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Vengadasalam, Elliott square off for Kent School Board seat
Outside of their mutual interest in the importance of English proficiency for students, Maya Vengadasalam and Bruce Elliott – candidates for Kent School District School Board seat No. 5 – have very different views on where the district needs to go in the future.
While Vengadasalam comes from more than a decade of experience within the school system, Elliott grew up in the valley, attended Renton schools and lived here ever since as a farmer. A Washington State University graduate with a degree in animal science, Elliott said he can provide the board with a more experienced perspective as a longtime resident.
Vengadasalam comes from an accounting background with a degree in accounting from Florida Atlantic University and has been active in the district, serving on various boards and committees. She raised her son through Kent schools.
The candidates also have different priorities for their first year in office, with Vengadasalam focused on speaking with school staff and students to better understand their needs. She also plans to increase college prep opportunities in the district, ranging from earlier access to International Baccalaureate and Advanced Placement classes in middle school to job shadowing and internship opportunities. Her final goal for her first year in the district is to improve the schools social environment to make it safer and more welcoming.
Elliott said that he doesn’t really have five priorities at the moment, but simply wants to spend the first year of his term on the board learning about the ins and outs of the district. He also would work to return classes on agriculture and farming to the school to help students better understand where food comes from.
“People need to know how we are all dependent on each other and dispel the cutesy ‘Old MacDonald’ image most young kids think of,” Elliott said.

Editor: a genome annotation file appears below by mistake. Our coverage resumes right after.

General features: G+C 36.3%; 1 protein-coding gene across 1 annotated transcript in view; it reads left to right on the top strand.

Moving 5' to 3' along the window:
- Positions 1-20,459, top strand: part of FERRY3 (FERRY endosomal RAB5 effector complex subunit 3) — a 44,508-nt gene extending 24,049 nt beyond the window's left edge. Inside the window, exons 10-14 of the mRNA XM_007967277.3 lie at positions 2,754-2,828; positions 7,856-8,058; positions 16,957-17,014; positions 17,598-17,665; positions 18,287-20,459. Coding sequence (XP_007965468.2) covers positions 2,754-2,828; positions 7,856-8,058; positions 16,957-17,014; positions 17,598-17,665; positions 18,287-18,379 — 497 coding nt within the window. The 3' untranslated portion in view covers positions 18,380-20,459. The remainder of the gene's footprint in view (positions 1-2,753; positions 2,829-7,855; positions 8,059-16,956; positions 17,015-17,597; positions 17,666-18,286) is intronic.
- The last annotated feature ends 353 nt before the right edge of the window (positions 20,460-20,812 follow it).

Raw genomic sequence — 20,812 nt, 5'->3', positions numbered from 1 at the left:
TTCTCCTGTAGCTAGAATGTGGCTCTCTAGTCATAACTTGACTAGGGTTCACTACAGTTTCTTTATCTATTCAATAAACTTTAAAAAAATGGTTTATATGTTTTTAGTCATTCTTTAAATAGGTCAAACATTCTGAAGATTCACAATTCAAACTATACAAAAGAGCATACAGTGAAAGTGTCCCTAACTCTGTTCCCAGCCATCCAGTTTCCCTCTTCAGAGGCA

Vengadasalam and Elliott believe in the importance of providing students with a strong skill base but they differ slightly in just what those skills are and the best ways of teaching them.
Vengadasalam offered an extensive list of projects the district should improve upon, including improved communication between the district and community, as well as raising standards to make education challenging for students and prepare them for adulthood.
“The culture of high expectations remains unaddressed,” Vengadasalam said. “There’s no parity, no rigorous, relevant curriculum in schools.”
Vengadasalam also wants to get the community more involved in schools. She explained that Kent residents have a hard time volunteering because they have difficulty understanding how to find volunteer work.
Meanwhile, Elliott believes school needs to reinforce teaching the fundamentals of reading, history, math, economics and civics to prepare students for the future.
“We hear anecdotally about students going to community college and having to take remedial classes in reading. We can probably lessen these cases,” Elliott said.
He also thinks that classroom discipline has become more lax since when he was in school, and “perhaps that is something to be addressed.”
One of the primary differences between the candidates is their faith in the idea of the recently adopted common core curriculum, standards in English and math proposed by the Department of Education and adopted in 2010 by a majority of the states. The standards are not a mandate, but suggested ideas for how to structure curriculum so that all students at public schools are learning the same general fundamentals.
Vengadasalam said she supports the policy, but Elliott isn’t as fond of it.
“It smacks of too much top down and not enough control to me,” Elliott said. “What I’ve read of common core they’re dumbing things down and moving things back.”
He said common core has moved algebra from an eighth grade to a ninth grade subject and is skeptical as to how that will bring students up to an international standard.
With a school district as diverse as Kent’s, bilingual education is at the forefront of many issues. When asked about multilingual education, Vengadasalam and Elliott agreed that English proficiency is a priority and must be strengthened, but their suggested methods of doing so differed. Elliott believes students will quickly pick up English if they are immersed in it, while Vengadasalam is a proponent of using the Kent community to quickly bring immigrant students and parents up to speed in English skills. Elliott said he thinks it’s important to provide extra instruction.
“You’d have to evaluate it on a case-by-case basis, then provide direct instruction,” he said. “People have to be evaluated. You can’t say you’re going to do this because you don’t know English.”
Elliott took the majority vote during the Aug. 6 general elections with just under a 2,000-vote margin between himself and Vengadasalam, who was endorsed by a wide array of people in Kent.
The general election is Nov. 5.
For more information on common core standards, visit www.corestandards.org.